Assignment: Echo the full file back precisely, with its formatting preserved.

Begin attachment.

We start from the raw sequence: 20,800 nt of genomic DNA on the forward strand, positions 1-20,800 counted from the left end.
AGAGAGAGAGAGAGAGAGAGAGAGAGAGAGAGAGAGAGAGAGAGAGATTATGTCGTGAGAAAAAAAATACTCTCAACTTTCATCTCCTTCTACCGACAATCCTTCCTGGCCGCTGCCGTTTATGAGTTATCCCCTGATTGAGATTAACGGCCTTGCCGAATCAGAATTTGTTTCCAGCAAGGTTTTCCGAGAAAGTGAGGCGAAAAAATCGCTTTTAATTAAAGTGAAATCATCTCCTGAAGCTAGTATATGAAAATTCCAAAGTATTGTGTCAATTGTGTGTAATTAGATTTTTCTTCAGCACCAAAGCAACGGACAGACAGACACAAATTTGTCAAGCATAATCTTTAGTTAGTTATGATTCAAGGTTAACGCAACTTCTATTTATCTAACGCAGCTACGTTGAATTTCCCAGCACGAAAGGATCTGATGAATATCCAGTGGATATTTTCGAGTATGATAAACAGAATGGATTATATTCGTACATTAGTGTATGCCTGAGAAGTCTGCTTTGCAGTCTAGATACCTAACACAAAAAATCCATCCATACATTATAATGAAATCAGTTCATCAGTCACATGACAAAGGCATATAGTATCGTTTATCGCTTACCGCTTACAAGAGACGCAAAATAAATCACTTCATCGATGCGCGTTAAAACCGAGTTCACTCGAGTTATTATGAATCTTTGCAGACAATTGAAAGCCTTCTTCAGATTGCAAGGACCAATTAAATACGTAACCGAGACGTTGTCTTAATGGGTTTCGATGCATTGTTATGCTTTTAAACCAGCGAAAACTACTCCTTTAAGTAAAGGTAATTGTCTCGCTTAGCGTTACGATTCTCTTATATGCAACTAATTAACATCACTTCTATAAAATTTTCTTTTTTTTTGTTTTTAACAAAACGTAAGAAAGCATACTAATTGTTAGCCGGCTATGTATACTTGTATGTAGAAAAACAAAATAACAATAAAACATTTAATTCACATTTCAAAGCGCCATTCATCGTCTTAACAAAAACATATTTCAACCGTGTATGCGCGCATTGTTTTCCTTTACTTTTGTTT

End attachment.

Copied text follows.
We start from the raw sequence: 20,800 nt of genomic DNA on the forward strand, positions 1-20,800 counted from the left end.
AGAGAGAGAGAGAGAGAGAGAGAGAGAGAGAGAGAGAGAGAGAGAGATTATGTCGTGAGAAAAAAAATACTCTCAACTTTCATCTCCTTCTACCGACAATCCTTCCTGGCCGCTGCCGTTTATGAGTTATCCCCTGATTGAGATTAACGGCCTTGCCGAATCAGAATTTGTTTCCAGCAAGGTTTTCCGAGAAAGTGAGGCGAAAAAATCGCTTTTAATTAAAGTGAAATCATCTCCTGAAGCTAGTATATGAAAATTCCAAAGTATTGTGTCAATTGTGTGTAATTAGATTTTTCTTCAGCACCAAAGCAACGGACAGACAGACACAAATTTGTCAAGCATAATCTTTAGTTAGTTATGATTCAAGGTTAACGCAACTTCTATTTATCTAACGCAGCTACGTTGAATTTCCCAGCACGAAAGGATCTGATGAATATCCAGTGGATATTTTCGAGTATGATAAACAGAATGGATTATATTCGTACATTAGTGTATGCCTGAGAAGTCTGCTTTGCAGTCTAGATACCTAACACAAAAAATCCATCCATACATTATAATGAAATCAGTTCATCAGTCACATGACAAAGGCATATAGTATCGTTTATCGCTTACCGCTTACAAGAGACGCAAAATAAATCACTTCATCGATGCGCGTTAAAACCGAGTTCACTCGAGTTATTATGAATCTTTGCAGACAATTGAAAGCCTTCTTCAGATTGCAAGGACCAATTAAATACGTAACCGAGACGTTGTCTTAATGGGTTTCGATGCATTGTTATGCTTTTAAACCAGCGAAAACTACTCCTTTAAGTAAAGGTAATTGTCTCGCTTAGCGTTACGATTCTCTTATATGCAACTAATTAACATCACTTCTATAAAATTTTCTTTTTTTTTGTTTTTAACAAAACGTAAGAAAGCATACTAATTGTTAGCCGGCTATGTATACTTGTATGTAGAAAAACAAAATAACAATAAAACATTTAATTCACATTTCAAAGCGCCATTCATCGTCTTAACAAAAACATATTTCAACCGTGTATGCGCGCATTGTTTTCCTTTACTTTTGTTT